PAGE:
Issue for interventions was limited to reasonableness of negotiation termination
The Alberta Court of Appeal has allowed the intervention of several Métis Nation Associations on the reasonableness of the termination of negotiations for a comprehensive policy, but disallowed other proposed issues on credible assertion status or representation of the Métis community.
In Métis Nation of Alberta Association v. Alberta (Indigenous Relations), 2022 ABCA 250, the Métis Nation of Alberta Association and Minister of Indigenous Relations tried to develop a comprehensive “Non-Settlement Métis Consultation Policy.” In 2019, Alberta terminated negotiations, ruling that it would rely on the Métis Credible Assertion Process and Criteria to establish the association’s credible assertion of Métis Indigenous rights.
The lower court ruled that the minister’s decision to terminate the negotiations was amenable to judicial review, but he was nevertheless entitled to terminate them. The Métis Association appealed this conclusion and the Minister filed a cross-appeal as to the amenability of his decision for judicial review.
On the appeal, Fort McKay Métis Nation Association sought to intervene, claiming that under the credible assertion process, it was entitled to be consulted on decisions affecting traditional rights asserted by its members. The application was adjourned pending the outcome of the appeal.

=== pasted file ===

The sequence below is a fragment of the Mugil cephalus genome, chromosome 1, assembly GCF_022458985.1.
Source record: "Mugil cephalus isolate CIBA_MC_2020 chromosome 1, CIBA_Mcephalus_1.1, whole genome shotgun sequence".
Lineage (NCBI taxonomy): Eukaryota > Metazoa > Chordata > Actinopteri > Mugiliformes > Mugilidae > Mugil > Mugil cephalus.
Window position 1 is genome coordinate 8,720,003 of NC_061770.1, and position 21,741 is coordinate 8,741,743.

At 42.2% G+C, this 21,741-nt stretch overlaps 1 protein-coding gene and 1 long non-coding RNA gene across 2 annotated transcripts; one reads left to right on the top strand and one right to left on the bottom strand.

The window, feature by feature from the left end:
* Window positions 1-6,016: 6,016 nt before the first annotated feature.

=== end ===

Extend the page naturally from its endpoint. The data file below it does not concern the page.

A second application to intervene was filed by Cadotte Lake Métis Nation Association and Willow Lake Métis Nation Association. These two associations were not yet acknowledged to be entitled to status under the credible assertion process.
The appellate court granted both applications for intervention, subject to the limitations set out in the reasons and only on the issues raised.
Intervenor status limited to issues raised on appeal
Among the issues raised by the intervenors, the only issue for which intervention was granted was on whether Alberta’s decision to withdraw from the negotiations was reasonable, said the court. The other issues proposed, whether the Crown’s duty to negotiate with the Métis Nation of Alberta Association displaced duties owed to other non-settlement communities and whether the remedies sought to prejudice such communities, were found by the appellate court to be beyond the scope of the appeal.
“This appeal is not a public inquiry into Métis governance in Alberta, nor is it an opportunity for the intervenors to air every historical disagreement they have had with [Métis Nation of Alberta Association],” said the court.
As such, the issue on whether the intervenors were entitled to credible assertion status or whether Métis Nation of Alberta Association had the right to speak on behalf of their members was not relevant, and thus not a direct issue on the appeal, said the court.